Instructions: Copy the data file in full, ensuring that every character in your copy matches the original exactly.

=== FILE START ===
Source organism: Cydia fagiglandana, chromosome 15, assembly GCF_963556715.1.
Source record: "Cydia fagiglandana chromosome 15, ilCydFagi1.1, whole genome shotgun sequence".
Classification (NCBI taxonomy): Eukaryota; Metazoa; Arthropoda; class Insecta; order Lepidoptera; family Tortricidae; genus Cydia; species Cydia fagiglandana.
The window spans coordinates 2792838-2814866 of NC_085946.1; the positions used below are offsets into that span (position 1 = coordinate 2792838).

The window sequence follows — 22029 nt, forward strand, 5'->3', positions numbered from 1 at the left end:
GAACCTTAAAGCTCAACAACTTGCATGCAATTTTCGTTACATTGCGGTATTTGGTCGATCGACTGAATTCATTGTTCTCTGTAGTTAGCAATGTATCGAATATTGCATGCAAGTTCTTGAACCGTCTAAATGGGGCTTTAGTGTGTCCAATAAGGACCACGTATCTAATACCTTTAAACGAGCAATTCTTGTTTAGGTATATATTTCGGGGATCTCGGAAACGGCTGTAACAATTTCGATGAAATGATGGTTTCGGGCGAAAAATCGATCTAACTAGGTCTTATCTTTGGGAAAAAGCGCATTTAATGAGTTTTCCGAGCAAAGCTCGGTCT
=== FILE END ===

Source organism: Cydia fagiglandana, chromosome 15, assembly GCF_963556715.1.
Source record: "Cydia fagiglandana chromosome 15, ilCydFagi1.1, whole genome shotgun sequence".
Classification (NCBI taxonomy): Eukaryota; Metazoa; Arthropoda; class Insecta; order Lepidoptera; family Tortricidae; genus Cydia; species Cydia fagiglandana.
The window spans coordinates 2792838-2814866 of NC_085946.1; the positions used below are offsets into that span (position 1 = coordinate 2792838).

The window sequence follows — 22029 nt, forward strand, 5'->3', positions numbered from 1 at the left end:
GAACCTTAAAGCTCAACAACTTGCATGCAATTTTCGTTACATTGCGGTATTTGGTCGATCGACTGAATTCATTGTTCTCTGTAGTTAGCAATGTATCGAATATTGCATGCAAGTTCTTGAACCGTCTAAATGGGGCTTTAGTGTGTCCAATAAGGACCACGTATCTAATACCTTTAAACGAGCAATTCTTGTTTAGGTATATATTTCGGGGATCTCGGAAACGGCTGTAACAATTTCGATGAAATGATGGTTTCGGGCGAAAAATCGATCTAACTAGGTCTTATCTTTGGGAAAAAGCGCATTTAATGAGTTTTCCGAGCAAAGCTCGGTCT